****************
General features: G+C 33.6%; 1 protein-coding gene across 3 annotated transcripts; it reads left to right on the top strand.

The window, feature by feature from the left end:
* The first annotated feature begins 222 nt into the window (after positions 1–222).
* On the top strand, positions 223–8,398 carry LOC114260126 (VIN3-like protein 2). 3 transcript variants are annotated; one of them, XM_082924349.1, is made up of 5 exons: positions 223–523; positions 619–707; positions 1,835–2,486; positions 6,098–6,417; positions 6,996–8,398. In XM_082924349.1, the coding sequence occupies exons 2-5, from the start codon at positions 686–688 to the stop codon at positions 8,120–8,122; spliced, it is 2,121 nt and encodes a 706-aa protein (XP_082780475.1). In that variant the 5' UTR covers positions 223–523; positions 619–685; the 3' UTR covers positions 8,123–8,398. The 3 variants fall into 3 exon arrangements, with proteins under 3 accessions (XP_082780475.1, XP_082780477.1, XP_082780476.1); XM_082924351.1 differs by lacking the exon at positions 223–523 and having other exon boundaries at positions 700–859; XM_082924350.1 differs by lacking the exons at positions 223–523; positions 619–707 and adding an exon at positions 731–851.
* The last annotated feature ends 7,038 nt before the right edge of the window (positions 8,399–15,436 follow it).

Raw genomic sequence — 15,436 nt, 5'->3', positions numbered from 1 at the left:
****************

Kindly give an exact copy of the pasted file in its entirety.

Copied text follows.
General features: G+C 33.6%; 1 protein-coding gene across 3 annotated transcripts; it reads left to right on the top strand.

The window, feature by feature from the left end:
* The first annotated feature begins 222 nt into the window (after positions 1–222).
* On the top strand, positions 223–8,398 carry LOC114260126 (VIN3-like protein 2). 3 transcript variants are annotated; one of them, XM_082924349.1, is made up of 5 exons: positions 223–523; positions 619–707; positions 1,835–2,486; positions 6,098–6,417; positions 6,996–8,398. In XM_082924349.1, the coding sequence occupies exons 2-5, from the start codon at positions 686–688 to the stop codon at positions 8,120–8,122; spliced, it is 2,121 nt and encodes a 706-aa protein (XP_082780475.1). In that variant the 5' UTR covers positions 223–523; positions 619–685; the 3' UTR covers positions 8,123–8,398. The 3 variants fall into 3 exon arrangements, with proteins under 3 accessions (XP_082780475.1, XP_082780477.1, XP_082780476.1); XM_082924351.1 differs by lacking the exon at positions 223–523 and having other exon boundaries at positions 700–859; XM_082924350.1 differs by lacking the exons at positions 223–523; positions 619–707 and adding an exon at positions 731–851.
* The last annotated feature ends 7,038 nt before the right edge of the window (positions 8,399–15,436 follow it).

Raw genomic sequence — 15,436 nt, 5'->3', positions numbered from 1 at the left: